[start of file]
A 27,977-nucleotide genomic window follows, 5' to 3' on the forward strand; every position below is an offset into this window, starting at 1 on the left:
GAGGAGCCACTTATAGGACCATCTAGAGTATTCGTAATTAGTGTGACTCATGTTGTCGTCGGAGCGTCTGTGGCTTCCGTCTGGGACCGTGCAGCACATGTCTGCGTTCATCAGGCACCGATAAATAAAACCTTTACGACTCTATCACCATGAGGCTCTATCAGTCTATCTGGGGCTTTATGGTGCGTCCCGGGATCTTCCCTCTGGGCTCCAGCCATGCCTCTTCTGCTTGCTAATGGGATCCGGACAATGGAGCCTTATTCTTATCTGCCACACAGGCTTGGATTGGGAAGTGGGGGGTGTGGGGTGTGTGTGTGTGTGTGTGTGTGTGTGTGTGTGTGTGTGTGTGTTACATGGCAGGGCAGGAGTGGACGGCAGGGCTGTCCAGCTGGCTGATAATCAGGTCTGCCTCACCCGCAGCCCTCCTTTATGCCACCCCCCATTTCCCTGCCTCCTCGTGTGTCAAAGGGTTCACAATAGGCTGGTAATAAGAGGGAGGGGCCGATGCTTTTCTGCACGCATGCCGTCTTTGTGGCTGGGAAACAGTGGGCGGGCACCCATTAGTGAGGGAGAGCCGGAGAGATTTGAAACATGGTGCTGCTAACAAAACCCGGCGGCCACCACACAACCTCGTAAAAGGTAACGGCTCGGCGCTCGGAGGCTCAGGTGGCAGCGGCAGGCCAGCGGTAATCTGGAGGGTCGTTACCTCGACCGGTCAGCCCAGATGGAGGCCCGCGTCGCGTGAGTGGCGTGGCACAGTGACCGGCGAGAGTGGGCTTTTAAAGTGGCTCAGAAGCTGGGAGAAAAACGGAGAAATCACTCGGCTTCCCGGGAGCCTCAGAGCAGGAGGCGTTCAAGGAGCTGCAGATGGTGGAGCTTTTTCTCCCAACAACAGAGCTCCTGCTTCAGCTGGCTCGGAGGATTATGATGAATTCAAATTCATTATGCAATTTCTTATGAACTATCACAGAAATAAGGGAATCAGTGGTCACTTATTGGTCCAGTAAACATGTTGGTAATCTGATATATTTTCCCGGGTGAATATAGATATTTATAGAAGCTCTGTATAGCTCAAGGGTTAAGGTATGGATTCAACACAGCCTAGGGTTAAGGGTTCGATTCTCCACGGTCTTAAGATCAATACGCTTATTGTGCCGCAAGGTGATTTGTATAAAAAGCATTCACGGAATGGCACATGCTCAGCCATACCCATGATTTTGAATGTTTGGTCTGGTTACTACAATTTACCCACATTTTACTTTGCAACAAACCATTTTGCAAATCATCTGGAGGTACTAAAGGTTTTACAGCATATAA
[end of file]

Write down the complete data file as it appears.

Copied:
A 27,977-nucleotide genomic window follows, 5' to 3' on the forward strand; every position below is an offset into this window, starting at 1 on the left:
GAGGAGCCACTTATAGGACCATCTAGAGTATTCGTAATTAGTGTGACTCATGTTGTCGTCGGAGCGTCTGTGGCTTCCGTCTGGGACCGTGCAGCACATGTCTGCGTTCATCAGGCACCGATAAATAAAACCTTTACGACTCTATCACCATGAGGCTCTATCAGTCTATCTGGGGCTTTATGGTGCGTCCCGGGATCTTCCCTCTGGGCTCCAGCCATGCCTCTTCTGCTTGCTAATGGGATCCGGACAATGGAGCCTTATTCTTATCTGCCACACAGGCTTGGATTGGGAAGTGGGGGGTGTGGGGTGTGTGTGTGTGTGTGTGTGTGTGTGTGTGTGTGTGTGTGTGTTACATGGCAGGGCAGGAGTGGACGGCAGGGCTGTCCAGCTGGCTGATAATCAGGTCTGCCTCACCCGCAGCCCTCCTTTATGCCACCCCCCATTTCCCTGCCTCCTCGTGTGTCAAAGGGTTCACAATAGGCTGGTAATAAGAGGGAGGGGCCGATGCTTTTCTGCACGCATGCCGTCTTTGTGGCTGGGAAACAGTGGGCGGGCACCCATTAGTGAGGGAGAGCCGGAGAGATTTGAAACATGGTGCTGCTAACAAAACCCGGCGGCCACCACACAACCTCGTAAAAGGTAACGGCTCGGCGCTCGGAGGCTCAGGTGGCAGCGGCAGGCCAGCGGTAATCTGGAGGGTCGTTACCTCGACCGGTCAGCCCAGATGGAGGCCCGCGTCGCGTGAGTGGCGTGGCACAGTGACCGGCGAGAGTGGGCTTTTAAAGTGGCTCAGAAGCTGGGAGAAAAACGGAGAAATCACTCGGCTTCCCGGGAGCCTCAGAGCAGGAGGCGTTCAAGGAGCTGCAGATGGTGGAGCTTTTTCTCCCAACAACAGAGCTCCTGCTTCAGCTGGCTCGGAGGATTATGATGAATTCAAATTCATTATGCAATTTCTTATGAACTATCACAGAAATAAGGGAATCAGTGGTCACTTATTGGTCCAGTAAACATGTTGGTAATCTGATATATTTTCCCGGGTGAATATAGATATTTATAGAAGCTCTGTATAGCTCAAGGGTTAAGGTATGGATTCAACACAGCCTAGGGTTAAGGGTTCGATTCTCCACGGTCTTAAGATCAATACGCTTATTGTGCCGCAAGGTGATTTGTATAAAAAGCATTCACGGAATGGCACATGCTCAGCCATACCCATGATTTTGAATGTTTGGTCTGGTTACTACAATTTACCCACATTTTACTTTGCAACAAACCATTTTGCAAATCATCTGGAGGTACTAAAGGTTTTACAGCATATAA